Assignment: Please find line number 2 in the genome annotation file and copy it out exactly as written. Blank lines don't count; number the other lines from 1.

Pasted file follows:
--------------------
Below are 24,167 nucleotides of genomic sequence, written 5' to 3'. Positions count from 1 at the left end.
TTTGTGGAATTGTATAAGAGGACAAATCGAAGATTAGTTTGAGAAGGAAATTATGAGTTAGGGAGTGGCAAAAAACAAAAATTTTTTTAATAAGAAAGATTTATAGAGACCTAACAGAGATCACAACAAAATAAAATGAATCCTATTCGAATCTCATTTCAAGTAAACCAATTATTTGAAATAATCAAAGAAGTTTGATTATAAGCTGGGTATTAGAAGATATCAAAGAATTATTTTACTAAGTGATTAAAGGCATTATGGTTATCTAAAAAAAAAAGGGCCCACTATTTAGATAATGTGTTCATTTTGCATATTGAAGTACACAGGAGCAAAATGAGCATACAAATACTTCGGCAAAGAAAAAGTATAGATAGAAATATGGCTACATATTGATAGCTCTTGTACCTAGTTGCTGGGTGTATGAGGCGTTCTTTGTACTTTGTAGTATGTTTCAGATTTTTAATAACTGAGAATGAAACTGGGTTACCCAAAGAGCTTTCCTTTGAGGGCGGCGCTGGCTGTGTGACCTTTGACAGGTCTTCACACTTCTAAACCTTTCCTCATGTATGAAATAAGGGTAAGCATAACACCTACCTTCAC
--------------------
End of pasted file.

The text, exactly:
TTTGTGGAATTGTATAAGAGGACAAATCGAAGATTAGTTTGAGAAGGAAATTATGAGTTAGGGAGTGGCAAAAAACAAAAATTTTTTTAATAAGAAAGATTTATAGAGACCTAACAGAGATCACAACAAAATAAAATGAATCCTATTCGAATCTCATTTCAAGTAAACCAATTATTTGAAATAATCAAAGAAGTTTGATTATAAGCTGGGTATTAGAAGATATCAAAGAATTATTTTACTAAGTGATTAAAGGCATTATGGTTATCTAAAAAAAAAAGGGCCCACTATTTAGATAATGTGTTCATTTTGCATATTGAAGTACACAGGAGCAAAATGAGCATACAAATACTTCGGCAAAGAAAAAGTATAGATAGAAATATGGCTACATATTGATAGCTCTTGTACCTAGTTGCTGGGTGTATGAGGCGTTCTTTGTACTTTGTAGTATGTTTCAGATTTTTAATAACTGAGAATGAAACTGGGTTACCCAAAGAGCTTTCCTTTGAGGGCGGCGCTGGCTGTGTGACCTTTGACAGGTCTTCACACTTCTAAACCTTTCCTCATGTATGAAATAAGGGTAAGCATAACACCTACCTTCAC